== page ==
Back across the moors to Hexhamshire we saw more Red Grouse, more Black Grouse and, after a quick stop back at Peth Head we headed out to eat at the Dipton Mill Inn. We followed that with a drive into Slaley Forest for Woodcock and Tawny Owls then, before retiring to bed, I stood in the dark outside the cottage and listened as at least four Tawny Owls called from close by. A superb end to an excellent day
Sunday saw the two of us heading southwest into the North Pennines to carry out some recce work for a press trip that Martin was leading. As soon as we were up above the level of the Tyne valley there was snow laying, which got deeper as we gained altitude. Lapwings, Curlew and Oystercatcher were all displaying, Common Kestrels were hovering over the few clear areas of vegetation and Common Buzzards soared by. With a white landscape, Red Grouse and Black Grouse were easy to find and a few Red Grouse were close enough to make it worthwhile getting the camera out.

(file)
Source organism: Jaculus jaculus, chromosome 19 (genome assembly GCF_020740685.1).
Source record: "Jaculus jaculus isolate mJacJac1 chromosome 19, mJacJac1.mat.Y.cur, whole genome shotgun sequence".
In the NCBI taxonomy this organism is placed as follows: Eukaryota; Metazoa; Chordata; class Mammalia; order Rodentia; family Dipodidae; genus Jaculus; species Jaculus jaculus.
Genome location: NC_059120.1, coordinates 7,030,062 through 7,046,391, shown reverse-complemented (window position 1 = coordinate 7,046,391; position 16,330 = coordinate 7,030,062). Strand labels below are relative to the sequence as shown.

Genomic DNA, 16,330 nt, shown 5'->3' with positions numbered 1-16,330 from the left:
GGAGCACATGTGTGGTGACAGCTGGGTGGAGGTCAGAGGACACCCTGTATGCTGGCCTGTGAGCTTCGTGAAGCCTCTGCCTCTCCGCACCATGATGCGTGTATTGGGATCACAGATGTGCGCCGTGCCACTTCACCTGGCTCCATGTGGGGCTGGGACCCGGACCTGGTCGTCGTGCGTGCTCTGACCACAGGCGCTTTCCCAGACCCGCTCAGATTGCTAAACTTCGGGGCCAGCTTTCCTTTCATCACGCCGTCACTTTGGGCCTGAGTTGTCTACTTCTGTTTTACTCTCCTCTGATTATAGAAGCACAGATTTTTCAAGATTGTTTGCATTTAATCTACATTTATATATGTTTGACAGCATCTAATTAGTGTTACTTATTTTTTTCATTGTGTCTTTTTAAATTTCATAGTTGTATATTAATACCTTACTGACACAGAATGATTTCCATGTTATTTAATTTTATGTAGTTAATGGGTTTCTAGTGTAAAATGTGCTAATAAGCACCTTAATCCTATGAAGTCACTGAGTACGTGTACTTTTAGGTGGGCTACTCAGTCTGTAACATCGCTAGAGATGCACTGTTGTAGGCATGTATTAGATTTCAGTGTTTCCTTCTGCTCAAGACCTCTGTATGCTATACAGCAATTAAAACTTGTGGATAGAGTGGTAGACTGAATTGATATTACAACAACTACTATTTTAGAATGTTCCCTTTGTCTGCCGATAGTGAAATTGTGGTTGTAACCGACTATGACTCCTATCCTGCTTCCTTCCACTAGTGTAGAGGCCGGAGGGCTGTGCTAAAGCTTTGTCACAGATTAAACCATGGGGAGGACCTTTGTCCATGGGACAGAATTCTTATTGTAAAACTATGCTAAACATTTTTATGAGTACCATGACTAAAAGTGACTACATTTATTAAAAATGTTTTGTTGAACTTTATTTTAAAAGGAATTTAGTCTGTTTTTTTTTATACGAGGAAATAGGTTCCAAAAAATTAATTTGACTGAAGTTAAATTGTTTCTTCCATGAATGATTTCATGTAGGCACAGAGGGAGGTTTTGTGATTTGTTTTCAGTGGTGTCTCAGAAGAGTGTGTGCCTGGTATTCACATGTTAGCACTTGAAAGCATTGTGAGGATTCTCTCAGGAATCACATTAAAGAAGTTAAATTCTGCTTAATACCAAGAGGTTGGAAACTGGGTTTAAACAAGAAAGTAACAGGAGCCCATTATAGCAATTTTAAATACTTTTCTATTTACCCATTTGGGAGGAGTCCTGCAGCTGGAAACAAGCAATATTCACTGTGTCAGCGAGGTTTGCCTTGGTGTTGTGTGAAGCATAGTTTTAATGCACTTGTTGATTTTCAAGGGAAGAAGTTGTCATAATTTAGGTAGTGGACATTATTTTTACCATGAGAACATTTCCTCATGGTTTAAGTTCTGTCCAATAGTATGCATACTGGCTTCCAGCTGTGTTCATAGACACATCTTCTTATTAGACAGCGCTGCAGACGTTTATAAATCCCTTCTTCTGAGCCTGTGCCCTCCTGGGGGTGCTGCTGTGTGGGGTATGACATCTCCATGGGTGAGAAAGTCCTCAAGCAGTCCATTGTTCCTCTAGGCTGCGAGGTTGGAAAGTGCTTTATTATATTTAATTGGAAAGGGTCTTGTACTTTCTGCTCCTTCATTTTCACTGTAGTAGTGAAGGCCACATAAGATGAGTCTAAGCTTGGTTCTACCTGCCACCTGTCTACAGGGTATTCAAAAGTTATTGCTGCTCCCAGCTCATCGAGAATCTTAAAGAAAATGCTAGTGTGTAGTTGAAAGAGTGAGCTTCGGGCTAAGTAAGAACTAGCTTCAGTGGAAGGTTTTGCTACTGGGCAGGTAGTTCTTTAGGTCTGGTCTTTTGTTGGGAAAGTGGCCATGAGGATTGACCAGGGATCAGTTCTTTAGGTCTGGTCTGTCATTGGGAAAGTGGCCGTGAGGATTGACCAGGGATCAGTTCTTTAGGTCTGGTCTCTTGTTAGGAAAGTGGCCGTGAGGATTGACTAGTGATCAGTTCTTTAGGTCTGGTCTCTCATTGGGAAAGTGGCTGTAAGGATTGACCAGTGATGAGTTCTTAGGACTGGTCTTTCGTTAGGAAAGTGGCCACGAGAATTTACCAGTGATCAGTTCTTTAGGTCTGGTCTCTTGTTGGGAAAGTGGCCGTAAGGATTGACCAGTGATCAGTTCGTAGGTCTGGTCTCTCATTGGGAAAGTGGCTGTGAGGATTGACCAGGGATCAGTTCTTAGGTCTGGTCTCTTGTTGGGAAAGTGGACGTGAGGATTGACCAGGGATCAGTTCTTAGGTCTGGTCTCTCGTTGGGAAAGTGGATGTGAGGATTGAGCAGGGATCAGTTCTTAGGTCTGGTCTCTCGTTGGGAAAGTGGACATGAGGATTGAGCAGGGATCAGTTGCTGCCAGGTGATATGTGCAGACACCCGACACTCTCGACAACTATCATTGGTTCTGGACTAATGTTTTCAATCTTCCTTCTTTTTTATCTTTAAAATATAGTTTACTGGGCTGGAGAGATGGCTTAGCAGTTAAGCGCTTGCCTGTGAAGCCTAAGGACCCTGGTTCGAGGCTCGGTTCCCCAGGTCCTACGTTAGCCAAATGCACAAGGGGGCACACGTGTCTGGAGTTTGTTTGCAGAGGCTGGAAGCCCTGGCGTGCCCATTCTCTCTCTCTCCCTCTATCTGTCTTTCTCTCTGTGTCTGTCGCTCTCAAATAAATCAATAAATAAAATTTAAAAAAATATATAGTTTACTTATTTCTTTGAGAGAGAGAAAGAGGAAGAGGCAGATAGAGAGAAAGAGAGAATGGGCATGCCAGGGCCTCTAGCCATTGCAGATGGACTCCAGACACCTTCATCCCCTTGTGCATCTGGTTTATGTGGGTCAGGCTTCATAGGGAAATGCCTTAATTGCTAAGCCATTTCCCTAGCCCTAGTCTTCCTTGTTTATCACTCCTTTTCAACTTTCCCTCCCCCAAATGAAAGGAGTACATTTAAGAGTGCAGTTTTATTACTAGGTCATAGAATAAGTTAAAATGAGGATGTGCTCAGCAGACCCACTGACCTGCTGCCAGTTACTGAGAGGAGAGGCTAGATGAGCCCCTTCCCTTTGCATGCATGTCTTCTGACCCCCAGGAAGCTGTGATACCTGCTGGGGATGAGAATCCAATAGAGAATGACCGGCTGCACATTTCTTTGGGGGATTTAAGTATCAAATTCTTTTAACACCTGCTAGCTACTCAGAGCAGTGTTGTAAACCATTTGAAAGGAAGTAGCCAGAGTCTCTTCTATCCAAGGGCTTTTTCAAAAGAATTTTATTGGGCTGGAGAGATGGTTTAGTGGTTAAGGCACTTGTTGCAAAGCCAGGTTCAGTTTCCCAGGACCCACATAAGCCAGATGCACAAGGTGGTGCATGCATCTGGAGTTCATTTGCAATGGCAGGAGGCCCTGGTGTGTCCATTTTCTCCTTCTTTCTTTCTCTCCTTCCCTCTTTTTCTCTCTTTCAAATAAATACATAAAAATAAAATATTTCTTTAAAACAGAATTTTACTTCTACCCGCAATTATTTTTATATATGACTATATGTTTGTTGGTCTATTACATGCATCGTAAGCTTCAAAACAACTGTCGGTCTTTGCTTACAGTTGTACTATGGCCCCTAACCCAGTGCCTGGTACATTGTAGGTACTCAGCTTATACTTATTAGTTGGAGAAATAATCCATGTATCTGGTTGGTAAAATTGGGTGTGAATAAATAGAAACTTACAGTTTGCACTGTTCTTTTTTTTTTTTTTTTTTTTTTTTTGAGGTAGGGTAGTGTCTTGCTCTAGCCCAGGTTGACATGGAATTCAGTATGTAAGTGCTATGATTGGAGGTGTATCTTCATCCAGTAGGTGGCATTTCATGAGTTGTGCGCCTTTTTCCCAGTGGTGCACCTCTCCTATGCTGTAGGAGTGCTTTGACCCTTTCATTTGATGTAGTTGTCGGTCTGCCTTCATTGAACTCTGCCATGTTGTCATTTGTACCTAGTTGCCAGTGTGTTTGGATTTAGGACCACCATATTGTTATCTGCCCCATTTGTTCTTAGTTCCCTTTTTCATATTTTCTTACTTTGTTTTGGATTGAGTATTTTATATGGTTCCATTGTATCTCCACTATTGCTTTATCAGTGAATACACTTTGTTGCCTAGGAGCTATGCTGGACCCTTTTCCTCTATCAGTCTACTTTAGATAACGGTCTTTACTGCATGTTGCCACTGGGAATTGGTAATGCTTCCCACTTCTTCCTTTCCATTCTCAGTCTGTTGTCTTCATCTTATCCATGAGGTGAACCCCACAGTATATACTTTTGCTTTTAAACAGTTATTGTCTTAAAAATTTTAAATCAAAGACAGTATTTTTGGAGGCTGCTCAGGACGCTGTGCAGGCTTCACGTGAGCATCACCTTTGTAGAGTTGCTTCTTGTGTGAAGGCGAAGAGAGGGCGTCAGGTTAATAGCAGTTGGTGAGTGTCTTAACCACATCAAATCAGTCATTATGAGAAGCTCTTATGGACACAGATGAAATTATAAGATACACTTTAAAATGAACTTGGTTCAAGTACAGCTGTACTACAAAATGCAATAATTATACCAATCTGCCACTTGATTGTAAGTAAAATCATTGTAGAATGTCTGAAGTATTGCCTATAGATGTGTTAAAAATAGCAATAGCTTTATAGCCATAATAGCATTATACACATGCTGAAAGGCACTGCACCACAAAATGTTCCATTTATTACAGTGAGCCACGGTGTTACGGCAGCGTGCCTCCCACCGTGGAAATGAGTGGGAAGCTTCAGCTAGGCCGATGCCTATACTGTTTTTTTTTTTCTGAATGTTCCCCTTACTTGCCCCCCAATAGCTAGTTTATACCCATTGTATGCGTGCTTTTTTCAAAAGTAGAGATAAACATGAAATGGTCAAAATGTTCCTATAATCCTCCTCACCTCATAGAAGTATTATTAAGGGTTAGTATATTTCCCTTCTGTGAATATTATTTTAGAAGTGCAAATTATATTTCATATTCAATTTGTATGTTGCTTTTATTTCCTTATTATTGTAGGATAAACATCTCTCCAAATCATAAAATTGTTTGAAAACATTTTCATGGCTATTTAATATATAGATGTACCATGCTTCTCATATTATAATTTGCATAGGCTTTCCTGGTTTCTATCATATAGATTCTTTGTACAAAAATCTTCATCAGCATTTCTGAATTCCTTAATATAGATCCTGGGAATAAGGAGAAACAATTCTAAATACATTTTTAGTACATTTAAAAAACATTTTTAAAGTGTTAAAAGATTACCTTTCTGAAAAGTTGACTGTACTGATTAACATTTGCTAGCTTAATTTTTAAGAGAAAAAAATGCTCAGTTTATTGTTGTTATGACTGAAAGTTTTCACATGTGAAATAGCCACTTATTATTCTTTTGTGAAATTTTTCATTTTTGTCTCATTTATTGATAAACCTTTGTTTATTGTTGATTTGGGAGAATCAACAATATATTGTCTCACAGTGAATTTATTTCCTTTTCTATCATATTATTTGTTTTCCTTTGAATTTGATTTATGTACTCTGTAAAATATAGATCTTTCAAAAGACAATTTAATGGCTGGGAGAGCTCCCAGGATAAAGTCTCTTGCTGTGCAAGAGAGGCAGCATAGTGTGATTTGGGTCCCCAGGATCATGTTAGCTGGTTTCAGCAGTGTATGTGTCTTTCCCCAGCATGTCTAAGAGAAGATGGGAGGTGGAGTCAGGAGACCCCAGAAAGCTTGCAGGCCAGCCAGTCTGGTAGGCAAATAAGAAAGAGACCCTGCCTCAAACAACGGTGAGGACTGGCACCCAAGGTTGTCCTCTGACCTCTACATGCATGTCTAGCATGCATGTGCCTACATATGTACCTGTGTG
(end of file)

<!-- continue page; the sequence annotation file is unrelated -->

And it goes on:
The highlight of the day came just over the border in County Durham with a stunning male Ring Ouzel, close to a nest site, being harrassed by a Mistle Thrush. The ‘Mountain Blackbird’ just seemed to be in exactly the right place in the wintry hills in deep snow.
On Saturday I was in the Kielder area with Sarah, collecting our new mountain bikes from Ian at The Bike Place. The weather was glorious; blue skies, sunshine – everything you would want on a day there with clients.
Skip forward to Sunday morning…
I collected Jon and Alison, Jill and Steve & Laura and Nicola from Hexham and we headed north towards the Border Forests. The weather was somewhat different; overcast, not even a slight breeze and the air was damp and bitterly cold. In those conditions the forest is an ethereal place, remote, other-worldly and an experience in itself. Mistle Thrushes and Chaffinches seemed to be everywhere that we looked, Common Buzzards were sitting hunched on tree-tops and telegraph poles, Roe Deer crossed the track ahead of us and the only Common Crossbills of the day were a group of four that flew by as we were trying to locate a very vocal Raven. Then, a very nice policeman stopped and showed us his Badger and Red Squirrel A Green Woodpecker yaffled from the wooded slopes below us and Goldcrests, Blue Tits, Great Tits and Robins could all be heard.